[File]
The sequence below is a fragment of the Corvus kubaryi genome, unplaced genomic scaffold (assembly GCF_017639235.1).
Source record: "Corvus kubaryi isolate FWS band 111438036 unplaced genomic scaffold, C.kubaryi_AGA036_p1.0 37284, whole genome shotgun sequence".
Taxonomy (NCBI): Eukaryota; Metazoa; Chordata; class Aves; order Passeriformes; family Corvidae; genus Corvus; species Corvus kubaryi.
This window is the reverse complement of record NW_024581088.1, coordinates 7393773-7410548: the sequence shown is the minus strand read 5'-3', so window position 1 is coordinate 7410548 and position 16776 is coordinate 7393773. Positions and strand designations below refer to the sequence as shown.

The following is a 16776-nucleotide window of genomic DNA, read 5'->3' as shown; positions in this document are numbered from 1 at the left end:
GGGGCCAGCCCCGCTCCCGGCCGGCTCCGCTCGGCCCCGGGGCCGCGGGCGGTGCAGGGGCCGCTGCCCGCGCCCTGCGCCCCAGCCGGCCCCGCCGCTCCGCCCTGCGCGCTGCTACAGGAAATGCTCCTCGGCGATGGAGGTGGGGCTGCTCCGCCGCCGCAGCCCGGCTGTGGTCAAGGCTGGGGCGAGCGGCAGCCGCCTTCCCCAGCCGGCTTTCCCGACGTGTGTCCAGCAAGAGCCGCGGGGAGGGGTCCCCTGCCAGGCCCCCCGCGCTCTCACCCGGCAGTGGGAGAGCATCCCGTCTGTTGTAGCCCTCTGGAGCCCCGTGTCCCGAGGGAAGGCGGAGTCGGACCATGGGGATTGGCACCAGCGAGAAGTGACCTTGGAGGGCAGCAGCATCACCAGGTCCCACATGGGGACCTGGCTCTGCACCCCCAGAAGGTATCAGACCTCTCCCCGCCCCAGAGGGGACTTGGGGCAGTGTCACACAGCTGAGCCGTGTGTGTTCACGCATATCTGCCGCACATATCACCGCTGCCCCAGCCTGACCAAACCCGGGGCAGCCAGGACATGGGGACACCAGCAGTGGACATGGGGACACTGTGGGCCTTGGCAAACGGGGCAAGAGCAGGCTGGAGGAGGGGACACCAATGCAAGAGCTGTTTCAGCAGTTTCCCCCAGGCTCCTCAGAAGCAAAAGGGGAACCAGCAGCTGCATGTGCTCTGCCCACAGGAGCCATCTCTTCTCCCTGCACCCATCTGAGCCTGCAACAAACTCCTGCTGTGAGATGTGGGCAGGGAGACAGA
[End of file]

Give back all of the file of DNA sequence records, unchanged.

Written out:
The sequence below is a fragment of the Corvus kubaryi genome, unplaced genomic scaffold (assembly GCF_017639235.1).
Source record: "Corvus kubaryi isolate FWS band 111438036 unplaced genomic scaffold, C.kubaryi_AGA036_p1.0 37284, whole genome shotgun sequence".
Taxonomy (NCBI): Eukaryota; Metazoa; Chordata; class Aves; order Passeriformes; family Corvidae; genus Corvus; species Corvus kubaryi.
This window is the reverse complement of record NW_024581088.1, coordinates 7393773-7410548: the sequence shown is the minus strand read 5'-3', so window position 1 is coordinate 7410548 and position 16776 is coordinate 7393773. Positions and strand designations below refer to the sequence as shown.

The following is a 16776-nucleotide window of genomic DNA, read 5'->3' as shown; positions in this document are numbered from 1 at the left end:
GGGGCCAGCCCCGCTCCCGGCCGGCTCCGCTCGGCCCCGGGGCCGCGGGCGGTGCAGGGGCCGCTGCCCGCGCCCTGCGCCCCAGCCGGCCCCGCCGCTCCGCCCTGCGCGCTGCTACAGGAAATGCTCCTCGGCGATGGAGGTGGGGCTGCTCCGCCGCCGCAGCCCGGCTGTGGTCAAGGCTGGGGCGAGCGGCAGCCGCCTTCCCCAGCCGGCTTTCCCGACGTGTGTCCAGCAAGAGCCGCGGGGAGGGGTCCCCTGCCAGGCCCCCCGCGCTCTCACCCGGCAGTGGGAGAGCATCCCGTCTGTTGTAGCCCTCTGGAGCCCCGTGTCCCGAGGGAAGGCGGAGTCGGACCATGGGGATTGGCACCAGCGAGAAGTGACCTTGGAGGGCAGCAGCATCACCAGGTCCCACATGGGGACCTGGCTCTGCACCCCCAGAAGGTATCAGACCTCTCCCCGCCCCAGAGGGGACTTGGGGCAGTGTCACACAGCTGAGCCGTGTGTGTTCACGCATATCTGCCGCACATATCACCGCTGCCCCAGCCTGACCAAACCCGGGGCAGCCAGGACATGGGGACACCAGCAGTGGACATGGGGACACTGTGGGCCTTGGCAAACGGGGCAAGAGCAGGCTGGAGGAGGGGACACCAATGCAAGAGCTGTTTCAGCAGTTTCCCCCAGGCTCCTCAGAAGCAAAAGGGGAACCAGCAGCTGCATGTGCTCTGCCCACAGGAGCCATCTCTTCTCCCTGCACCCATCTGAGCCTGCAACAAACTCCTGCTGTGAGATGTGGGCAGGGAGACAGA